Home' Trinidad and Tobago Guardian : February 28th 2016 Contents A24
February 28, 2016 www.guardian.co.tt Sunday Guardian
monetary value of $81,668,979.
At least 55 per cent of the 609
STRs/SARs submitted involved cash
For the period 2010 to 2015, the
FIU has received 2,552 STRs/SARs
from all reporting entities.
In giving a breakdown of the 609
STRs/SARs reports that were sub-
mitted, the report revealed:
• 216- tax evasion
• 81-fraud matters
• 67-money laundering
• 78-drug trafficking
• 16-financing of terrorism
• 134-suspicious activity.
Majority of reports came from San
The majority of the STRs/SARs
were reported from San Juan,
Barataria and Port-of-Spain followed
by San Fernando.
Categorizing the STRs/SARs by
occupation/profession, it showed
that 126 people who worked as
bankers, teachers, senior company
officials and consultants were report-
ed for suspicious transactions.
The next largest were business
traders who accounted for 82 people,
followed by 63 skilled workers, while
there were five people in politics or
as they referred to it, politically
Over the period, 2011 to 2015, the
total monetary value of transactions
reported as suspicious was approx-
imately $3.7 billion.
Susan Francois, in her statement
as director of the FIU's report, also
expressed worry over the "possible
under-reporting of the actual dollar
amount of the suspected transaction
She explained that the FIU had
initiated steps to verify the actual
monetary value involved in the sus-
picious transaction or activity record-
ed in the STRs/SARs, and if required
would give instructions on the cor-
rective action to be taken.
"In this reporting period, the FIU
prioritised compliance monitoring
and enforcement. More resources
were deployed to increase the num-
ber of compliance examinations, to
test supervised entities' implemen-
tation of their AML (Anti Money
Laundering/ Counter Financing of
Terrorism (CFT) obligations. Direc-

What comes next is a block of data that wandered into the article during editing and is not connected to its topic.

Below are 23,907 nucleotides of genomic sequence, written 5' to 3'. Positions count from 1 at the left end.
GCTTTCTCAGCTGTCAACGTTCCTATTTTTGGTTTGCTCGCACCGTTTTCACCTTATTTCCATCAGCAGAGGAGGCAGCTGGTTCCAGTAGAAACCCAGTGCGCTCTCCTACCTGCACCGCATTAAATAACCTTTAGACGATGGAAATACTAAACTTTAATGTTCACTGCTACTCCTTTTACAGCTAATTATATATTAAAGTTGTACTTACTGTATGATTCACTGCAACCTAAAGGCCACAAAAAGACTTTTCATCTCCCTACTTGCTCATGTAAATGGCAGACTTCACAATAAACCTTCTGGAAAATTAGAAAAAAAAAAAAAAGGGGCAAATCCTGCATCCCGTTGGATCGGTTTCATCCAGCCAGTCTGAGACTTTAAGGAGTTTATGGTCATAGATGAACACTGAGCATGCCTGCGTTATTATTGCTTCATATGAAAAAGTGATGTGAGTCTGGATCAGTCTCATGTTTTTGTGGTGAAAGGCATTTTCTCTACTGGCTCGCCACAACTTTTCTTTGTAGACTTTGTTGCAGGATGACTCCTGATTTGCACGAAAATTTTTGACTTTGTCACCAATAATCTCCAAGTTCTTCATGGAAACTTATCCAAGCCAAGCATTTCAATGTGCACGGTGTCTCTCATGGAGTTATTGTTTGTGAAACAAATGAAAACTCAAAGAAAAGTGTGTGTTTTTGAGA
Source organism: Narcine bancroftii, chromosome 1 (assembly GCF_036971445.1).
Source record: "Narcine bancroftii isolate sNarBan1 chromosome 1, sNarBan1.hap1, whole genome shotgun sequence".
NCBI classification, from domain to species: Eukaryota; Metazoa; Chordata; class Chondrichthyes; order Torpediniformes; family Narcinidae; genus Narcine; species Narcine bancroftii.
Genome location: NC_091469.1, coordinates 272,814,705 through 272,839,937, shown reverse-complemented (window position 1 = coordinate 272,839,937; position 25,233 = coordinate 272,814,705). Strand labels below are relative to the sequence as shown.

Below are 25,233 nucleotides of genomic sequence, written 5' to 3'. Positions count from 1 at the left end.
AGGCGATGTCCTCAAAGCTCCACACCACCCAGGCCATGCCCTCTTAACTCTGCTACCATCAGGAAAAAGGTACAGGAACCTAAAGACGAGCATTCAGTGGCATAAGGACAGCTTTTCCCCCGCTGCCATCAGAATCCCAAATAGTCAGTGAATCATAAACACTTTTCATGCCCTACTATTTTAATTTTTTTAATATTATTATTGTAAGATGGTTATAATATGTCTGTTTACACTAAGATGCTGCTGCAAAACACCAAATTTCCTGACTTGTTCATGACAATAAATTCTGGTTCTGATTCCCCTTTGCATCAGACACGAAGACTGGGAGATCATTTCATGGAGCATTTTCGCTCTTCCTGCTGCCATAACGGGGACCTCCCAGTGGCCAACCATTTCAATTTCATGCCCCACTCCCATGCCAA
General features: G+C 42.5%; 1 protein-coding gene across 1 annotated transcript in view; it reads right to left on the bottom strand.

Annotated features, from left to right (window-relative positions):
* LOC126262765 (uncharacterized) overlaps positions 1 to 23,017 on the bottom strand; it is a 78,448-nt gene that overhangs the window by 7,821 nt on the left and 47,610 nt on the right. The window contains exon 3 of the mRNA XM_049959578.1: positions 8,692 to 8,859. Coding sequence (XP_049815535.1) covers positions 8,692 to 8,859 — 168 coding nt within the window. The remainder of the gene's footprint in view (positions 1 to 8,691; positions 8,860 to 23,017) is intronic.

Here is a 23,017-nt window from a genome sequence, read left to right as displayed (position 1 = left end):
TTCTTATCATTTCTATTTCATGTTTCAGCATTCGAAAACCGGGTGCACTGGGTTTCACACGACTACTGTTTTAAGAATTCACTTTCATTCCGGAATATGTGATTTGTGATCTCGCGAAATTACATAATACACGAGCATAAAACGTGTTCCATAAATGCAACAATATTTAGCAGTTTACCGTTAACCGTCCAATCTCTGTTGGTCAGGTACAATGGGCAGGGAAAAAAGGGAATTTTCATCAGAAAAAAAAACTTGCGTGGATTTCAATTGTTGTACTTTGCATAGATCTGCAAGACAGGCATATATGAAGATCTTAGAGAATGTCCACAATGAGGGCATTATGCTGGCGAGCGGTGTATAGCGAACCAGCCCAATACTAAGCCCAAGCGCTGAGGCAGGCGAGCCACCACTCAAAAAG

tives were issued to several entities
for failure to rectify AML/CFT defi-
ciencies identified at the compliance
examination," Francois said.
Francois stated that analysis also
revealed that the number of reports
of financial transactions suspected
of being linked to terrorism had
tripled over the past year.
During this reporting period, the
number of terrorism-related
STRs/SARs jumped from five in 2014
to 16 in 2015.
The FIU in response to one ques-
tion by the Sunday Guardian admit-
ted that there was need to strengthen
their analytical resources, due to an
increase in complex money laun-
dering and financing of terrorism
cases, while they pleaded with Gov-
ernment to re-examine the FIU's
In the FIU's six years in operation,
eight people were charged for money
laundering and fraud by the Financial
Investigations Branch of the T&T
Police Service under the Proceeds
of Crime Act and the Anti-Terrorism
These matters are still before the
The fact that no one has been
prosecuted in T&T, West said, could
"weigh heavily on us" and have a
negative effect on the country.
"That is one of the key areas that
the Financial Action Task Force looks
West said what the FIU needed
was an accountant in the FIB (Finan-
cial Investigation Branch) and "for-
eign experts to properly train police
He said while members of the
T&T Police Service have been
attending courses to investigate white
collar crime, financing of terrorism
and corruption, they needed to work
alongside skilled and trained indi-
He said nobody in T&T has the
"wherewithal" to unearth fraudulent
West believes that the FIU's model
"The FIU has an administrative
type model when they should have
a hybrid type model."
On Friday, Attorney General Faris
Al-Rawi did not respond to a text
message by the Sunday Guardian.
'Trouble for T&T if it fails
to prosecute dirty money'
FIU director Susan Francois
From page A8
CHARLES KONG SOO
Blood donors should be
screened for the Zika virus as it
can be transmitted via blood
This was the opinion of obste-
trician Dr Sherene Kalloo.